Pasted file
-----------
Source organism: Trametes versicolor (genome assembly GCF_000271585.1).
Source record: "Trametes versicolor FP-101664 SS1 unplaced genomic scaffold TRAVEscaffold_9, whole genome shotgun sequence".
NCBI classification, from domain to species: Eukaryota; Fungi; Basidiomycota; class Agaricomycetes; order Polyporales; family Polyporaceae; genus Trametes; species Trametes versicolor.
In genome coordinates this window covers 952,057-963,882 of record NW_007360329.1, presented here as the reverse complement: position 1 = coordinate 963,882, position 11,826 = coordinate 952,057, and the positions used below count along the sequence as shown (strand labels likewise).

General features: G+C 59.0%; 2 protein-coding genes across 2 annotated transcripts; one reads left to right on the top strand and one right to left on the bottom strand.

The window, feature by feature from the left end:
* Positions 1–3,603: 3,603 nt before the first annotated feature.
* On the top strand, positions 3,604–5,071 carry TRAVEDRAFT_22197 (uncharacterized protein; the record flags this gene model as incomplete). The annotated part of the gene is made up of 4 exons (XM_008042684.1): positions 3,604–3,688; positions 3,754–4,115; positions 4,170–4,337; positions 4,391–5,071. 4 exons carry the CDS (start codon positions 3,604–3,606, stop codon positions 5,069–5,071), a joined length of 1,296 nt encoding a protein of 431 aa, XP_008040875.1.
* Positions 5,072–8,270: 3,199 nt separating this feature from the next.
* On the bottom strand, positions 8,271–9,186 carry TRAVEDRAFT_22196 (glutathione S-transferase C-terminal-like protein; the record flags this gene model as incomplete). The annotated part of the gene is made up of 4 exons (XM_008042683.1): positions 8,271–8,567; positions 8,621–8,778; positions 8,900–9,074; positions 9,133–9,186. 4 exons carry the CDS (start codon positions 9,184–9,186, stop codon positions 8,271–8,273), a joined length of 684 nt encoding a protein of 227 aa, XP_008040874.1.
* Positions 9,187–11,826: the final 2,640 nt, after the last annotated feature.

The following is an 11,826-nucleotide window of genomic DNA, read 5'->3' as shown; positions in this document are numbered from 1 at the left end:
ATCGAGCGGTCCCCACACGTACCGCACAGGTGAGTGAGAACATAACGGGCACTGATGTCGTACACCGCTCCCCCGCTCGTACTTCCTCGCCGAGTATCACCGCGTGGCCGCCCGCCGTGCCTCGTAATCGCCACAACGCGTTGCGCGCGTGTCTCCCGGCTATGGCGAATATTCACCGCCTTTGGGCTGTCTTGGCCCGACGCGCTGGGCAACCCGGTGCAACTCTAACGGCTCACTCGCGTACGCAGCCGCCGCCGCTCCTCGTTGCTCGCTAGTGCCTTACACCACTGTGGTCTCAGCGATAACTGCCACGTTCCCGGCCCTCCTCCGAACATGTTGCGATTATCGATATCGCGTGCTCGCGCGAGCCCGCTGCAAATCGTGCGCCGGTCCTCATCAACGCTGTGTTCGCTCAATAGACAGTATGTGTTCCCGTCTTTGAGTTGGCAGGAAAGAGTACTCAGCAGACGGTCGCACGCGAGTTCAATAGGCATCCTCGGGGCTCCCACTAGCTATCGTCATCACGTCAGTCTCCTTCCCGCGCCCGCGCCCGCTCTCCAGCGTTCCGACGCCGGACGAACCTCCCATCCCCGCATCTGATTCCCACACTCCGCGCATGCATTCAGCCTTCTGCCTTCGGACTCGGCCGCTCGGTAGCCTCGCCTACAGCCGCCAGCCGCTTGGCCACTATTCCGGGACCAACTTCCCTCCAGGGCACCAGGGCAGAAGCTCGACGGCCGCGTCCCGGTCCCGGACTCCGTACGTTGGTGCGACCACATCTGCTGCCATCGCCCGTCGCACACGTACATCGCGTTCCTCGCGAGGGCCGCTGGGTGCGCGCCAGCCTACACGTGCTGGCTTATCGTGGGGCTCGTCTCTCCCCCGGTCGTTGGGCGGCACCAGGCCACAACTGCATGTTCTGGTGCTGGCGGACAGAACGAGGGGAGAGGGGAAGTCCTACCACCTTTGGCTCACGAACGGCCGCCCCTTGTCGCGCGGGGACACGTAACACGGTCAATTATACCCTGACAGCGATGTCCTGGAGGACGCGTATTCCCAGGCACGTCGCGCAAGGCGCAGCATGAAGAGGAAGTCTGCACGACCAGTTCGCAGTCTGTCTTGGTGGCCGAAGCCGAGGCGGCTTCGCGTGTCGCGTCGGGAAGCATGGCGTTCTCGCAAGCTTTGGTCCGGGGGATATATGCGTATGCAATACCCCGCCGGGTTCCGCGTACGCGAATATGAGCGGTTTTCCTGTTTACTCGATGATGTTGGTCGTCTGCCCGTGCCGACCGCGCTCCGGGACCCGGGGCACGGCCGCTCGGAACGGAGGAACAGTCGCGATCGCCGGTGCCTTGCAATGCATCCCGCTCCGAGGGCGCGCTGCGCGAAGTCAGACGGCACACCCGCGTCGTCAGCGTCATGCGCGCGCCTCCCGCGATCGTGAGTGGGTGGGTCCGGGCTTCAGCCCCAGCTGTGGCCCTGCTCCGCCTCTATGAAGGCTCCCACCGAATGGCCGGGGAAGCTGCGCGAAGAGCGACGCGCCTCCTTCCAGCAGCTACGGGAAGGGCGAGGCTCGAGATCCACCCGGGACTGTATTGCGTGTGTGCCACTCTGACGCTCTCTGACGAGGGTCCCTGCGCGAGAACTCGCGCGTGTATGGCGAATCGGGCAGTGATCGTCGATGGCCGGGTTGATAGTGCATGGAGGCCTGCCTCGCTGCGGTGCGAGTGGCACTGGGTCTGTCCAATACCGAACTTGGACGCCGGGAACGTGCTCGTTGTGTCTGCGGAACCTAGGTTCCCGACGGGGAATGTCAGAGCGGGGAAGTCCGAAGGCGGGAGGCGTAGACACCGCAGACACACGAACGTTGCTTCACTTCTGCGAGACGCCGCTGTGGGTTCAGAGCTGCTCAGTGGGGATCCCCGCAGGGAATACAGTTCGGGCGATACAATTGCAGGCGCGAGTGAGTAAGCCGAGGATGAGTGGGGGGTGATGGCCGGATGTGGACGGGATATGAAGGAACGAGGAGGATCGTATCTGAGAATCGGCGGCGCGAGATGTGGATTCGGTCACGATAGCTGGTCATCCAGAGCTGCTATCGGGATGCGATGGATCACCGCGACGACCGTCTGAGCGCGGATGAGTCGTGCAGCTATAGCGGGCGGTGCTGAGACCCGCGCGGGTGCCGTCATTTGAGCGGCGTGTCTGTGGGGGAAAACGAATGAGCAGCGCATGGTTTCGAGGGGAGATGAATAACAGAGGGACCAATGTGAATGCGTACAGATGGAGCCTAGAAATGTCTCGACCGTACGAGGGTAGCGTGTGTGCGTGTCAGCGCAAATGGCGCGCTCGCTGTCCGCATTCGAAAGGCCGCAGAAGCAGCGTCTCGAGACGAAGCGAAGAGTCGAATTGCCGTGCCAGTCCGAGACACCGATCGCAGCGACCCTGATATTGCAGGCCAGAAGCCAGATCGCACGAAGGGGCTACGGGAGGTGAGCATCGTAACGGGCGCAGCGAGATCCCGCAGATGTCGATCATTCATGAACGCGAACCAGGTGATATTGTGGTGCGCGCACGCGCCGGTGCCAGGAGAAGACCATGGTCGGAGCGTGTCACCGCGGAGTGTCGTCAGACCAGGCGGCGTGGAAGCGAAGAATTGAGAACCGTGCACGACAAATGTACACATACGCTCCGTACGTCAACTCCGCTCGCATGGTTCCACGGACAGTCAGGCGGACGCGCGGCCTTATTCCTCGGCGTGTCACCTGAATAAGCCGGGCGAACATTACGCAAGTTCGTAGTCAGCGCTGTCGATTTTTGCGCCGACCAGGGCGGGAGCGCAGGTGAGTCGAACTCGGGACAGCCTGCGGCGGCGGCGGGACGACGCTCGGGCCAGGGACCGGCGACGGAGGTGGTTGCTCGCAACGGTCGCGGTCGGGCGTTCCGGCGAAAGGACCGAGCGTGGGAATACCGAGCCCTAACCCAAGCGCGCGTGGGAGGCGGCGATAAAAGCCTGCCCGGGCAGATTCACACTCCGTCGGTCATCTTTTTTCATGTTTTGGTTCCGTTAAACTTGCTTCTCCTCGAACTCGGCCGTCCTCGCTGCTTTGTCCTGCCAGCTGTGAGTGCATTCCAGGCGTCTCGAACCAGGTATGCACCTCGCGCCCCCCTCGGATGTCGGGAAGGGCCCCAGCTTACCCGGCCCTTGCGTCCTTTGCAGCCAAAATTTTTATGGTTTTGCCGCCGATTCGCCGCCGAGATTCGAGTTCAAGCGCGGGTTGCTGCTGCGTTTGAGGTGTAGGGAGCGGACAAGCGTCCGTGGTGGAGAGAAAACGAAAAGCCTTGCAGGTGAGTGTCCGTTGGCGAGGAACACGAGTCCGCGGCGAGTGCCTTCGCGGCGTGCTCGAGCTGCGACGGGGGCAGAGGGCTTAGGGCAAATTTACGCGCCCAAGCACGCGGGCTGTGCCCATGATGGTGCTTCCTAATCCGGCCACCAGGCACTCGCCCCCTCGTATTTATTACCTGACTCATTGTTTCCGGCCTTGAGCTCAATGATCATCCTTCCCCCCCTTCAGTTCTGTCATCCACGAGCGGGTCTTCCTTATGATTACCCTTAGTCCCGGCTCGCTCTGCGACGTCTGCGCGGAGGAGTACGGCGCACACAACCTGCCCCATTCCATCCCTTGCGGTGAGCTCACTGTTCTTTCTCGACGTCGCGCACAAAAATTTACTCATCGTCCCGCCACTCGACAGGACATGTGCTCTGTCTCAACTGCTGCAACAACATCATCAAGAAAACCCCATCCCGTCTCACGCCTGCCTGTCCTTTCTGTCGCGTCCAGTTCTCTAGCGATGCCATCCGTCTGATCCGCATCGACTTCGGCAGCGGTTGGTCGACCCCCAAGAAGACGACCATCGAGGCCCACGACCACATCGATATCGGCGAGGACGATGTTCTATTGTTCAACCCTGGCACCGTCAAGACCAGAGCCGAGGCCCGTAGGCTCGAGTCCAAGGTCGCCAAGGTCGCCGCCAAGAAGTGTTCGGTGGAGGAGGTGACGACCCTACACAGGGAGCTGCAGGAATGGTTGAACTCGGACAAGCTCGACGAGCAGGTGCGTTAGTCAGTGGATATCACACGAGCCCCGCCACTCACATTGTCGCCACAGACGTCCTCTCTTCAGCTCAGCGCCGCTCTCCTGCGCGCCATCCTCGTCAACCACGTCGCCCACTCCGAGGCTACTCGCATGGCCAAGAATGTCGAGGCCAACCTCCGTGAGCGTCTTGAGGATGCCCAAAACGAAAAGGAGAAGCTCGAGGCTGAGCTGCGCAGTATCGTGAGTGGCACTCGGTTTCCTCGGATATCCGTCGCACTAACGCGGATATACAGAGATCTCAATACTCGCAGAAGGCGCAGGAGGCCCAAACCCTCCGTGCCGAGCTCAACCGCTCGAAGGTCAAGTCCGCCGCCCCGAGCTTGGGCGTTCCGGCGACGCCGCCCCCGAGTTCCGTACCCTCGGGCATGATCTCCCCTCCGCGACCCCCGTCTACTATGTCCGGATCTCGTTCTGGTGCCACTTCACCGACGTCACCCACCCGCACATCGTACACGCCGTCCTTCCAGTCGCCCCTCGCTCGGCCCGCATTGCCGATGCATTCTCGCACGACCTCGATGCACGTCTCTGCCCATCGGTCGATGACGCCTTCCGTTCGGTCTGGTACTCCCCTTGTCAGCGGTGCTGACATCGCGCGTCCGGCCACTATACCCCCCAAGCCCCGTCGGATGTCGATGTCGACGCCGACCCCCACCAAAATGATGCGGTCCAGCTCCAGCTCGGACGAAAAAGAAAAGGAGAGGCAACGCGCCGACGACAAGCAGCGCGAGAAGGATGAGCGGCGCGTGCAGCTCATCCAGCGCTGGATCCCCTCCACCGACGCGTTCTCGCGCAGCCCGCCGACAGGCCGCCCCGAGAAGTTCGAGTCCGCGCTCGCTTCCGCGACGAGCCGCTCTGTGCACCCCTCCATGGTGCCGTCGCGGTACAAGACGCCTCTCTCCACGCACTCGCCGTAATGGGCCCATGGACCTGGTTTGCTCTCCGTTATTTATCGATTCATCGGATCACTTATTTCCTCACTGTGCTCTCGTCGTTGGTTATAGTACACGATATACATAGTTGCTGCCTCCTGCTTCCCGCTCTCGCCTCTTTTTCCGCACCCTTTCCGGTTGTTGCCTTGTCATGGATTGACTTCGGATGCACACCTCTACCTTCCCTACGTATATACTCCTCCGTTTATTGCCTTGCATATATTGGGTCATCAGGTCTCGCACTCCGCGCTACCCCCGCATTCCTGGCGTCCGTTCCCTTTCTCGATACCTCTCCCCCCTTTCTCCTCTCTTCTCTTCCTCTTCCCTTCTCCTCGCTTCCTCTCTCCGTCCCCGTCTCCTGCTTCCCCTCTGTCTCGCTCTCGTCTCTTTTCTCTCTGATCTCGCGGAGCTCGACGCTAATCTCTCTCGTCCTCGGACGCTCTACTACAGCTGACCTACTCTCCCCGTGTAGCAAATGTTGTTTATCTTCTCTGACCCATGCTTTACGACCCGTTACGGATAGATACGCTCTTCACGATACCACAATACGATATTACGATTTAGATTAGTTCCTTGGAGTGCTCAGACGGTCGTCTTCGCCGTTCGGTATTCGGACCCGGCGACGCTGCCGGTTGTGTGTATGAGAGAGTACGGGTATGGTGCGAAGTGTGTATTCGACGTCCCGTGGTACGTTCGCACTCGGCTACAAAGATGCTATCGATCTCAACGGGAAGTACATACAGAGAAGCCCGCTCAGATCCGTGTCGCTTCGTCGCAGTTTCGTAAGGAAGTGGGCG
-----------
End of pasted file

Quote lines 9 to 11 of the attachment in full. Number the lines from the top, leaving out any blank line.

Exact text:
* Positions 5,072–8,270: 3,199 nt separating this feature from the next.
* On the bottom strand, positions 8,271–9,186 carry TRAVEDRAFT_22196 (glutathione S-transferase C-terminal-like protein; the record flags this gene model as incomplete). The annotated part of the gene is made up of 4 exons (XM_008042683.1): positions 8,271–8,567; positions 8,621–8,778; positions 8,900–9,074; positions 9,133–9,186. 4 exons carry the CDS (start codon positions 9,184–9,186, stop codon positions 8,271–8,273), a joined length of 684 nt encoding a protein of 227 aa, XP_008040874.1.
* Positions 9,187–11,826: the final 2,640 nt, after the last annotated feature.